Each day at a different airport involved the same ritual – a search for a seat near to a power point, in order to keep the laptop battery and phone fully charged up. I sampled all three of Australia’s budget airlines; Tiger Airways from Hobart had been the closest to the Ryanair experience. Virginblue back to Sydney was more enjoyable. My Saturday night gig was at The Pumphouse, which helpfully formed part of the Novotel Rockford Darling Harbour, the best of the various hotels on my trip. The Pumphouse’s upper level houses the DJ booth, from which you look down on the assembled throng below. Aussie clubs tend to feature several DJs on the bill, with the result that each only gets to play an hour. It’s a good strategy in that each jock piles all their best tricks into their short playing time, resulting in consistent excitement for the clubbers, but I play so many all-night sets that my 1-2am slot was a real shock to the system. Great fun, and over all too quick.
Gigs done, on Sunday, I embarked on my eighth flight in nine days, this one to Brisbane, from where I was picked up for the drive to Nerang, Queensland, to stay with some family friends who’d emigrated to Aus from England in the 1970s and never looked back. Barry built the house they now live in himself, and his back garden puts ours to shame. It’s proper ‘I’m A Celebrity’ country, teeming with birds and insects that chirped through the night outside my window. Nice to get a couple of days to chill.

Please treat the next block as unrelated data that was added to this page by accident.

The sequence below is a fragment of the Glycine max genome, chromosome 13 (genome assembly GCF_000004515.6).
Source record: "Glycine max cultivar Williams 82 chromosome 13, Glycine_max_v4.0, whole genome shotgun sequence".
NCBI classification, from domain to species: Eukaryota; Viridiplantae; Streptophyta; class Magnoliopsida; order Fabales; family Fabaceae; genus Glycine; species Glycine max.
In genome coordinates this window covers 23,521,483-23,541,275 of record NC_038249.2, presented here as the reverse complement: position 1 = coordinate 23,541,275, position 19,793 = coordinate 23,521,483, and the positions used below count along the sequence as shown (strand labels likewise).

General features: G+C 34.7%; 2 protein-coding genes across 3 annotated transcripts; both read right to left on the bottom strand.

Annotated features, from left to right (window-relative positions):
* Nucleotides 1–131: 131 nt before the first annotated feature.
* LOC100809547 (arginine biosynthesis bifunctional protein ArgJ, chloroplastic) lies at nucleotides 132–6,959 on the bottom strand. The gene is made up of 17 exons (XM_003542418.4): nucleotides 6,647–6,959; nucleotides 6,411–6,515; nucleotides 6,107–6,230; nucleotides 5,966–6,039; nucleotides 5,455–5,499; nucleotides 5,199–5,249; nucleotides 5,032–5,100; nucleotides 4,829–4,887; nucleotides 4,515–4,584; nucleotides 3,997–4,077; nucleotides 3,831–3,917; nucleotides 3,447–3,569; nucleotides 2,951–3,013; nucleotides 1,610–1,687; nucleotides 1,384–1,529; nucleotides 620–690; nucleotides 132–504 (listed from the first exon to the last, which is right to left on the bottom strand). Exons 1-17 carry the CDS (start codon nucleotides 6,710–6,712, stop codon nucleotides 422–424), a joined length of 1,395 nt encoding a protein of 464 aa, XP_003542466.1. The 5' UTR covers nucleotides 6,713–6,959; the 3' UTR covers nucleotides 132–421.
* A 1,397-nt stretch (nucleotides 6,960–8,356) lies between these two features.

The last leg of the trip involved a 24-hour stopover in Hong Kong, somewhere I’d never visited before. I flew from Brisbane with Qantas on Tuesday 28th, on a nine-hour slog. On arrival at HK’s vast international airport, I noticed virtually all the staff and quite a few passengers wearing medical-style face masks. It seems a certain paranoia had set in following the worrying announcement of the swine flu epidemic in the news that week.
I was very impressed with Hong Kong. I found it to be clean, buzzing, friendly, well-signed, and a pleasant temperature at around 26 degrees with a good breeze. What surprised me was the locals’ tendency to dawdle along at a snail’s pace, not what I expected from such a crowded metropolis. HK’s mainland neighbour Kowloon, where I was staying, was slightly more hectic, but full of great atmosphere. After freshening up at my hotel, I took the MRT train across the harbour to Hong Kong Central, and the plush niterie Dragon-I, all low-level ambient lighting and ornamental chandeliers. It wasn’t rammed, but then Tuesday’s never the most banging night of the week in any city. Like Dragon, virtually every bar in thriving Wyndham Street was equipped with a DJ booth containing a pair of Pioneer CDJ1000s.
After a long day of sightseeing, at 11pm on Wednesday I took my final flight, the cruel 13-hour BA drudge back to Heathrow. By this point I was missing my girls like crazy, and it was great to have Parveen and Zaina meet me off the coach from Heathrow ready to take me home. It was even better to have a cup of tea, a bowl of cereal, and finally sink into bed for a slumber. There was no opportunity to get too comfortable though; it was straight back on the DJ grind later that night at Izi in Witney for the start of the Bank Holiday weekend.